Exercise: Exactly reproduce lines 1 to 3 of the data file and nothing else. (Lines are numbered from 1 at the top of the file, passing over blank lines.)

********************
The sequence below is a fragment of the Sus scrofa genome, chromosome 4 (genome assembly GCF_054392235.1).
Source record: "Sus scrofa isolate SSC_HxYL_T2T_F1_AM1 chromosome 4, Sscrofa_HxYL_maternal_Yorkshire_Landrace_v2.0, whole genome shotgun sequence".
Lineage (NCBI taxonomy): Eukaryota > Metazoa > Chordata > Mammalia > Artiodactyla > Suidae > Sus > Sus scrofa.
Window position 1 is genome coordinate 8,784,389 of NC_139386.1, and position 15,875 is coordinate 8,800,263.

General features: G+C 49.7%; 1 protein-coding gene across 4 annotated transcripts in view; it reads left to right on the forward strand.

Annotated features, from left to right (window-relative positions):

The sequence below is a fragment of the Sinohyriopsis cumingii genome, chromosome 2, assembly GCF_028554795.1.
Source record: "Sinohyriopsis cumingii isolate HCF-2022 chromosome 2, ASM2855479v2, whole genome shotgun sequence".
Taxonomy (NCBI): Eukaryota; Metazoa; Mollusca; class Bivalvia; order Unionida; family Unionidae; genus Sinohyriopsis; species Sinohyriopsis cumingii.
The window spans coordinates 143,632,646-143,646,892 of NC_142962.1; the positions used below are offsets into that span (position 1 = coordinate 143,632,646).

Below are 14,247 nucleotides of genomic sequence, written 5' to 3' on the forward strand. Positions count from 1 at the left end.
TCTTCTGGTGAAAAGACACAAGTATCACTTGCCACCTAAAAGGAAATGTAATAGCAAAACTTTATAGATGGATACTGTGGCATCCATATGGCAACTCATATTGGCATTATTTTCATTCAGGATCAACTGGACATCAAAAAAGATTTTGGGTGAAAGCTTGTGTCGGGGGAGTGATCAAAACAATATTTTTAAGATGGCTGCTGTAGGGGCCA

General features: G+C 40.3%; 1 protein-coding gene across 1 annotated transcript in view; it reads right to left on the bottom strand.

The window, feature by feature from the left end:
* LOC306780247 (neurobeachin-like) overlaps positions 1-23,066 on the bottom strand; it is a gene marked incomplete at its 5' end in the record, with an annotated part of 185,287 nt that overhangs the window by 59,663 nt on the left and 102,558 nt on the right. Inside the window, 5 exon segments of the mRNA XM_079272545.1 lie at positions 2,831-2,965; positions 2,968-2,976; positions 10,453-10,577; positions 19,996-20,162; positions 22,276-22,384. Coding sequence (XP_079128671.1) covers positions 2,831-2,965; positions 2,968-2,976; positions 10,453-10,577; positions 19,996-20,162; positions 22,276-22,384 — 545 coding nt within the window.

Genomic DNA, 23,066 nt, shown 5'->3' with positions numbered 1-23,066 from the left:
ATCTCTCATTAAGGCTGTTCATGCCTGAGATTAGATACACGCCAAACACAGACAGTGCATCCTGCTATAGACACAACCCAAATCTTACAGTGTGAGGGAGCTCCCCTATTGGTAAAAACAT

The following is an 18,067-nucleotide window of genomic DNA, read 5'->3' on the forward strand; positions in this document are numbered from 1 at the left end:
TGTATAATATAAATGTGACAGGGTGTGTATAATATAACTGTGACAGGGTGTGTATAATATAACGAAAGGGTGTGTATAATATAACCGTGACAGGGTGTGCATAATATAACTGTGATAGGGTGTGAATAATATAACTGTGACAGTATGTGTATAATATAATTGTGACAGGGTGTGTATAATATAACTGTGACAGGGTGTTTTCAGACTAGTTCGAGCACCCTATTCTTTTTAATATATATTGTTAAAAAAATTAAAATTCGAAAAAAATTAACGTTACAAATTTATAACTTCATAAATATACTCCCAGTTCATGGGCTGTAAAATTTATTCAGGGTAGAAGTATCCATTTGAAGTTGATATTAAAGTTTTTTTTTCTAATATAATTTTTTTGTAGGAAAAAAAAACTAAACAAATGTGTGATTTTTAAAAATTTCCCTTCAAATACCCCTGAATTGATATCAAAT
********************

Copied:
The sequence below is a fragment of the Sus scrofa genome, chromosome 4 (genome assembly GCF_054392235.1).
Source record: "Sus scrofa isolate SSC_HxYL_T2T_F1_AM1 chromosome 4, Sscrofa_HxYL_maternal_Yorkshire_Landrace_v2.0, whole genome shotgun sequence".
Lineage (NCBI taxonomy): Eukaryota > Metazoa > Chordata > Mammalia > Artiodactyla > Suidae > Sus > Sus scrofa.